When A Day To Remember started working on their latest record, 'Common Courtesy', they never imagined releasing it had the potential to ruin their careers.
Why would they? When you're a band like ADTR and you've sold in excess of one million albums, played to packed houses of 30,000 fans and been on the front page of next to every alternative publication on the planet, you'd think putting out a new LP would be easy.
Obviously that wasn't the case. ADTR firstly had to engage in a lawsuit with their record label, Victory Records, over unpaid royalties. The civil action case — which is still pending — only got worse because Victory Records refused to allow the band to release 'Common Courtesy'. “We were pretty worried ourselves,” vocalist Jeremy McKinnon says. “We finally finished this album and it took us almost a year to do, and when we finished, we couldn't come to an agreement to put the album out.
“[Victory Records] said to us, 'Good luck releasing this album in 2015'. Obviously if 'Common Courtesy' didn't come out until 2015, we wouldn't have been able to afford to be in a band anymore. It was a pretty scary time for us.”
It was a grim time for the group, but it sounds like they've been on top of the world since they independently issued the record digitally in October. “We've put out the album and it's smooth sailing from here, regardless of what happens in the lawsuit — that can happen in the background. Whatever happens, we can now continue our career and not be affected by it, and that's all we care about.”
Physical copies of ADTR's latest concoction of bruising guitars, venom-tipped screams and majestic melodies will also be self-released later this month. “We're working with people in different territories to spread the album as much as humanly possible. We're working with different teams in different countries, so we're really excited about it. It's going to be the first record [of ours] that gets pushed properly around the entire planet. The sky's the limit and we're all pumped about it.”
'Common Courtesy' is also the third album ADTR has co-produced with New Found Glory guitarist Chad Gilbert. It might just be worth putting money down that the artists will share plenty more nights together in the studio. “Chad's a part of our team,” Jeremy explains. “It's not so much that he's our sole producer because we all sort of do it together and oversee the whole thing. We've done some amazing things together and if we changed it, it would be like getting the combination for Coke and then deciding, 'No, I don't wanna make a crazy-ass soda; I'm just going to make something completely different now'.”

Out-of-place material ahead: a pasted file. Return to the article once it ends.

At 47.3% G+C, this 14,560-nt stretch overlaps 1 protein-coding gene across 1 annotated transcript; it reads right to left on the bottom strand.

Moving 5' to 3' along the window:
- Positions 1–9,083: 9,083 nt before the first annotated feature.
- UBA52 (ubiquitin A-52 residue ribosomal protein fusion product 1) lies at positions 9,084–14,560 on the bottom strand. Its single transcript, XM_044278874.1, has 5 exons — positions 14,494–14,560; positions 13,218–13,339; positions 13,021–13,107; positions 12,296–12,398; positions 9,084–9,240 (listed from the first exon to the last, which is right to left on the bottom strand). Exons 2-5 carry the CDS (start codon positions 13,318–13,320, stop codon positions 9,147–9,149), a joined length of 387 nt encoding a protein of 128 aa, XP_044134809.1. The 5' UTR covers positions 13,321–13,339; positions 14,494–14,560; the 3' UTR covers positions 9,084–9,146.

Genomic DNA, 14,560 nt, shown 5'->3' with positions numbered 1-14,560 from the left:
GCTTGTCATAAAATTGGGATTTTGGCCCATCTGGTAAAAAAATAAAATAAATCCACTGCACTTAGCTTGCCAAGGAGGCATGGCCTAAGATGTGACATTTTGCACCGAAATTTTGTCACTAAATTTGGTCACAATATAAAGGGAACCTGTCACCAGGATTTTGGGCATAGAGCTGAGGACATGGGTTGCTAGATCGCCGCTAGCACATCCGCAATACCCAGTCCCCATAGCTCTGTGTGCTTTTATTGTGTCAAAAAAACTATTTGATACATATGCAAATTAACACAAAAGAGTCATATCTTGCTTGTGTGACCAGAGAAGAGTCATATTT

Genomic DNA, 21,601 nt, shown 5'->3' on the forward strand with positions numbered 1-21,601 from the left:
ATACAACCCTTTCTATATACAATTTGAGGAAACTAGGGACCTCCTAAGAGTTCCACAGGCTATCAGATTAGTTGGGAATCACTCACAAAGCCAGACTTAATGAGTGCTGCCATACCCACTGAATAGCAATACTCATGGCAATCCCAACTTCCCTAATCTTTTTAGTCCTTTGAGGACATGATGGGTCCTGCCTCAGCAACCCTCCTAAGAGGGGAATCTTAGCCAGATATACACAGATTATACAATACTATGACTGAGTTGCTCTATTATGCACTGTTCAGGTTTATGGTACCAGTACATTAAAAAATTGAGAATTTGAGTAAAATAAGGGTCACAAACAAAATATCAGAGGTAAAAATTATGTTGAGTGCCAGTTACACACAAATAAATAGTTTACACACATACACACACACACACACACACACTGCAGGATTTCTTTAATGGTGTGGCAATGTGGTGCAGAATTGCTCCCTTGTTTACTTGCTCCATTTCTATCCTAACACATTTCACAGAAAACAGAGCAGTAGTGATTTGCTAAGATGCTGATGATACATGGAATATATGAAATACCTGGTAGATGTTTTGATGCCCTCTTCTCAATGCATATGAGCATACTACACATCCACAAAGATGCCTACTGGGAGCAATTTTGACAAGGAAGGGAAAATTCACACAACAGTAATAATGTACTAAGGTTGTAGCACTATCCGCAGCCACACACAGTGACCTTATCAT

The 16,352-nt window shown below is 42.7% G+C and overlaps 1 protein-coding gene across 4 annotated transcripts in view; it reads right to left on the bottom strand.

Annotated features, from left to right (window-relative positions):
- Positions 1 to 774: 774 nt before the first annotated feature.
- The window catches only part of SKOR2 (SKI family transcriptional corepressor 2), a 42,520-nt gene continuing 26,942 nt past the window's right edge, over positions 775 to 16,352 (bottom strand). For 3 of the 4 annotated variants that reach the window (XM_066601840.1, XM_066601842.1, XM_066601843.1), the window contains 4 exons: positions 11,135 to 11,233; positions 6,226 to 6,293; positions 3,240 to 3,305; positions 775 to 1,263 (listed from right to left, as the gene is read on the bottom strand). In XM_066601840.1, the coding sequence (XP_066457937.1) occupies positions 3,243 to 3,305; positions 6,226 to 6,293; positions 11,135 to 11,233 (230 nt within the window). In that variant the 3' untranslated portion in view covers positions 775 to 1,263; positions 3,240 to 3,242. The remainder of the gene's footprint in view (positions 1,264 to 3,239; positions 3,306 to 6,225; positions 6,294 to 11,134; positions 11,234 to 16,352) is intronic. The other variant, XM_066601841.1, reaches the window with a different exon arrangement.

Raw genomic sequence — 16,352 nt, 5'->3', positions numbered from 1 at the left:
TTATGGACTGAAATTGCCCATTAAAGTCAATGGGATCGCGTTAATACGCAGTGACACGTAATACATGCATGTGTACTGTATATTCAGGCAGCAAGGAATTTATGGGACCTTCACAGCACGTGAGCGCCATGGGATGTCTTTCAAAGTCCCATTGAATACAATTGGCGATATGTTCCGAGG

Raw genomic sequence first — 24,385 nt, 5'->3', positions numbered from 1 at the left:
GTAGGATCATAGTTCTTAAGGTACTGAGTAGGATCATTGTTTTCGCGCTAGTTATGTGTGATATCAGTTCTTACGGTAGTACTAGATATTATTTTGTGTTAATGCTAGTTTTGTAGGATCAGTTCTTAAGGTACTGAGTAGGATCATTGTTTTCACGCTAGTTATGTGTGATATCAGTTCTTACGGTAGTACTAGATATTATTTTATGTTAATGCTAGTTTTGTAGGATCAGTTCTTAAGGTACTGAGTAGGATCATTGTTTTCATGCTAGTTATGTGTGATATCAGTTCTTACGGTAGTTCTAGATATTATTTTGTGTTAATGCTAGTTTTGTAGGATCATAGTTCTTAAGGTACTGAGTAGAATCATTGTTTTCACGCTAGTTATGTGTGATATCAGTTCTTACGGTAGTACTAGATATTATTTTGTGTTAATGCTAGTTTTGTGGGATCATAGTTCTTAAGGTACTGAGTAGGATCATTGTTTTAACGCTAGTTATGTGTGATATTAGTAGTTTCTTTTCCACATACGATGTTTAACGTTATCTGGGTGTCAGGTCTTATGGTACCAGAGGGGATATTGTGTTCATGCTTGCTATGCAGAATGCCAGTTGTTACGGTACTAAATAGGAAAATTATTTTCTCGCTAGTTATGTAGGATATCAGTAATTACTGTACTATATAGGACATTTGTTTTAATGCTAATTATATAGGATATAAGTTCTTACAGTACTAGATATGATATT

ADTR and Chad are perhaps the perfect combination because musically, they both exude a diverse yet similar cast of influences. On one hand, ADTR crafted some of their latest tracks while on tour with metalcore titans Bring Me The Horizon. On the other, Jeremy says he's just as fond of groups like Coldplay.
Then, when considering Chad's discography, which stretches from hook-laden punk to old school hardcore, it's easy to see why they're so dynamic together in the studio. “Being as versatile as we are I think is one of the main reasons we've grown so much … Like, if we were just a metal band, we couldn't branch out like we do because our whole fanbase would only love us as a metal band."
According to Jeremy, Australia forms a hefty chunk of that fanbase — enough that since they first played here with Parkway Drive in 2008, ADTR has headlined three national tours and been on two Soundwave bills, and they’ll be here again for next year's Soundwave Festival. “I'll never forget our first Soundwave. They put us on the metal stage — I think we headlined the metal stage — and we played after Anthrax and Meshuggah. We expected to be bottled and have crap thrown at us because why the hell is A Day To Remember playing after Anthrax and Meshuggah?
“I broke a broom and we duct-taped the Australian flag to the broom, the lights went out and we all started to walk out with the spotlight on me holding the Australian flag. Then, we went right into 'The Downfall Of Us All', and the lights in the whole tent lit up and there were 30,000 people who knew every single word of every single song.”
A Day To Remember play Soundwave 2014 at the RNA Showgrounds Sunday February 22. 'Common Courtesy' is released November 29.